A Temporary Haven: Children and Youth Are Spending Less Time in Foster Care. Discussion


This brief highlights the downward trend in the number of children entering the foster care system and the increasing proportion of children who leave care in a timely manner.  This is likely due to changes in both federal and state policy as well as a shift in resources to upfront services.  With time in care decreasing for the majority of children who are in the foster care system, states have an opportunity to better target resources to those who remain in care longer than two years.  States should also seek to better understand what practices and/or policies are effective in reducing caseloads and time in care.  There may be opportunities for states that have children with significantly lower lengths of stay in care to provide peer-to-peer networking and technical assistance to those states that may be struggling with reducing the time their children spend in care.

At the federal level, national and state-by-state analyses can better inform policy and can also identify areas where technical assistance may be helpful to states. Using administrative data from federal reporting systems, additional longitudinal analyses can explore both child and state-level characteristics that may or may not contribute to long lengths of stay.  Future research from the Children’s Bureau, in partnership with other federal agencies, will involve examining the relationships between foster care experiences, child characteristics, and length of time spent in care as well as policy and fiscal implications.  We encourage researchers to explore these data also.3  Service delivery and policies will need to respond to the changing foster care system landscape, and increasing our knowledge base with solid research will help inform best practices and drive decision making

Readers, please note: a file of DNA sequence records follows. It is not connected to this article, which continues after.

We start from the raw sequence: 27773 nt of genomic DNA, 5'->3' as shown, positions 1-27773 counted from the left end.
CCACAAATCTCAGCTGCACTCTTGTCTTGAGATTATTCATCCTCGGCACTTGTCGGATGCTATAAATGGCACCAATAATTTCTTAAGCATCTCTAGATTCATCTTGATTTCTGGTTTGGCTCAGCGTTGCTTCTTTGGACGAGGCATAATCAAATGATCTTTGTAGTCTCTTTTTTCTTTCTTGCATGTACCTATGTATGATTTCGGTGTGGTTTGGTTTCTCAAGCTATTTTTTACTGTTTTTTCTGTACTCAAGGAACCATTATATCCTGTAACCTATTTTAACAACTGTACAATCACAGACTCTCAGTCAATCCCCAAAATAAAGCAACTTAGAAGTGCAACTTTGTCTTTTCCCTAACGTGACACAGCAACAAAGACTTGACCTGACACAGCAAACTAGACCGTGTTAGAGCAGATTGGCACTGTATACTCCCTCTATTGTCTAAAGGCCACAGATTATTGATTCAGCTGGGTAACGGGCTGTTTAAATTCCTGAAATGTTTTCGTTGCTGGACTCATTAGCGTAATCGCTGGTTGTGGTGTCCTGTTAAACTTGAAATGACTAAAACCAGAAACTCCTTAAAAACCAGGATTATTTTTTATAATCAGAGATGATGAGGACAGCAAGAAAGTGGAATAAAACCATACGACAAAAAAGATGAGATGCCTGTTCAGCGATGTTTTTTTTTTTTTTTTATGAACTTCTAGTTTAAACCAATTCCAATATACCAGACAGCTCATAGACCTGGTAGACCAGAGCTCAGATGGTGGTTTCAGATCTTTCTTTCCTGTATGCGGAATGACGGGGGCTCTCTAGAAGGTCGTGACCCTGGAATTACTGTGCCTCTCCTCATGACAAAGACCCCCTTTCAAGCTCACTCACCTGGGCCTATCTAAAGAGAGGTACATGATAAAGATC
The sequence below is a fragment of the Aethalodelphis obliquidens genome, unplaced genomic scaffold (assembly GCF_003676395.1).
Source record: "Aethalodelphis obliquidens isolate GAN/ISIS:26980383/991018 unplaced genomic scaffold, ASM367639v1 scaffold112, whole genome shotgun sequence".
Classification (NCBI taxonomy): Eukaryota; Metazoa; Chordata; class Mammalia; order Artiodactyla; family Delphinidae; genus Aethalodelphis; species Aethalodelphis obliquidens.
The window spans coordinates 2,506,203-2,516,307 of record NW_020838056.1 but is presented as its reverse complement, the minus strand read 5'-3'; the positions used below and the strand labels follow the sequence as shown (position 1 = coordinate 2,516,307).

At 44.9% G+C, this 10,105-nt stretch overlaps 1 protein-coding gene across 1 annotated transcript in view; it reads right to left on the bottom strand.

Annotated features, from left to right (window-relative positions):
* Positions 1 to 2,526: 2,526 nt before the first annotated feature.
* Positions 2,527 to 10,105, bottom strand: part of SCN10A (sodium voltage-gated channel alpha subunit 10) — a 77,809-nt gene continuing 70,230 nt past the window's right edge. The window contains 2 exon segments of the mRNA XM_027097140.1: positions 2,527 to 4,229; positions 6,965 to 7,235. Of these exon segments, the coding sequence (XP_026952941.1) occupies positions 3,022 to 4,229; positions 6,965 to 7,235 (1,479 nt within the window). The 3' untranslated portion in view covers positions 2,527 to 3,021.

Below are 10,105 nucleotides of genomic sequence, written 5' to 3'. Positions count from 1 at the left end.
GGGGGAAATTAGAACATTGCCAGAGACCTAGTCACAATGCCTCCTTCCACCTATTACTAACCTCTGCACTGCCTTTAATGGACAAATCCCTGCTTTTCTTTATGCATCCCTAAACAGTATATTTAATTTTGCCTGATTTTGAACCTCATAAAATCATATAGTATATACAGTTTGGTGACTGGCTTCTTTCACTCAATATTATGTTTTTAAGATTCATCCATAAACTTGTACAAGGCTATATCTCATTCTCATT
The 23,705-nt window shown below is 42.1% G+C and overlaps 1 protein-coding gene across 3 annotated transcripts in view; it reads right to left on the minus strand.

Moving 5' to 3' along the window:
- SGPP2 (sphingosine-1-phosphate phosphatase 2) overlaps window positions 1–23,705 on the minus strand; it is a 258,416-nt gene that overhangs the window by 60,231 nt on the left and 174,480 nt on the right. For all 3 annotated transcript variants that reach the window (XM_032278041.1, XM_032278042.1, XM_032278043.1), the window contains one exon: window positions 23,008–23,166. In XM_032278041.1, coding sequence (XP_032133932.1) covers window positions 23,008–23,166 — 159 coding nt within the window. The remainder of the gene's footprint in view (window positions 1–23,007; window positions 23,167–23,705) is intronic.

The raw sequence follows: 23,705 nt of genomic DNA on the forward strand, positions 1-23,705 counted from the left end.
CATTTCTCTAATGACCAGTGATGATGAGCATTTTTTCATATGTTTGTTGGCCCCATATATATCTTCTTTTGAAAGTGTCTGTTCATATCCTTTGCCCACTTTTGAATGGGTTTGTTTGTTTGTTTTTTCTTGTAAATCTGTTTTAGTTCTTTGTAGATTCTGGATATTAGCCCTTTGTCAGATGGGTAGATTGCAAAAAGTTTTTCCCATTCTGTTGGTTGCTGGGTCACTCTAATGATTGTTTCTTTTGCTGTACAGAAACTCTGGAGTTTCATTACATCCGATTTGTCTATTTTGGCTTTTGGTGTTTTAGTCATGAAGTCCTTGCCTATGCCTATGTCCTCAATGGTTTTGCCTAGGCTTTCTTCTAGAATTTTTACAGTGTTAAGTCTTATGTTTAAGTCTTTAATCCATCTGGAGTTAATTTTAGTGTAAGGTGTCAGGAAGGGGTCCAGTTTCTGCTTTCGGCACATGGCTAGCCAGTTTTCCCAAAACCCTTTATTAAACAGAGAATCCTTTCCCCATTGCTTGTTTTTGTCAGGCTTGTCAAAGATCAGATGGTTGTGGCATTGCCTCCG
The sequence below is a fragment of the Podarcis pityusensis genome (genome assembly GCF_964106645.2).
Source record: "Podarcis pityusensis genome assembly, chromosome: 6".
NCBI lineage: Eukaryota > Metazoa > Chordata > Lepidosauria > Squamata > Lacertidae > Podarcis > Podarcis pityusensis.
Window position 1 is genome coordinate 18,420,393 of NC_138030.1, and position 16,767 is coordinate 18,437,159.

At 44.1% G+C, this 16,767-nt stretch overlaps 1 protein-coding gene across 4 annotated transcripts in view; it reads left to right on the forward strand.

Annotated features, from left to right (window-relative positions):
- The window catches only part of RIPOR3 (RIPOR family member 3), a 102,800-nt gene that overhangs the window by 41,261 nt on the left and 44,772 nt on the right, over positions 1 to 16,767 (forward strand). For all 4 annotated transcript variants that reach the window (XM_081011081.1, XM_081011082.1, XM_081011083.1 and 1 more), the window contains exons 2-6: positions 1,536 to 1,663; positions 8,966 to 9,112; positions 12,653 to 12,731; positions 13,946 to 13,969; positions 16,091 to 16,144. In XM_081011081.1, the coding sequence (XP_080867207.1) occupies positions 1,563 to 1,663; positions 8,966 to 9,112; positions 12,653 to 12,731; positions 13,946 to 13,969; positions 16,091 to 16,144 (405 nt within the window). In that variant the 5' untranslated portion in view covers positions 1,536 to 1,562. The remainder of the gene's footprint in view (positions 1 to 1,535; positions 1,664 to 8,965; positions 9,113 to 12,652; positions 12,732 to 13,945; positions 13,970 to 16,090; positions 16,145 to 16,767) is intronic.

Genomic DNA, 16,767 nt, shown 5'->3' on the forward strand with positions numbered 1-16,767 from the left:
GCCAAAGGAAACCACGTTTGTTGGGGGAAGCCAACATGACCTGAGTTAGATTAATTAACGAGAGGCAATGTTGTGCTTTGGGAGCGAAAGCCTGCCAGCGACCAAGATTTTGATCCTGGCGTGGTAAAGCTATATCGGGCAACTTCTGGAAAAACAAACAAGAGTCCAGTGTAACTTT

3 Publicly available federal data sets, including AFCARS, are available to researchers through the National Data Archive on Child Abuse and Neglect (www.ndacan.cornell.edu).

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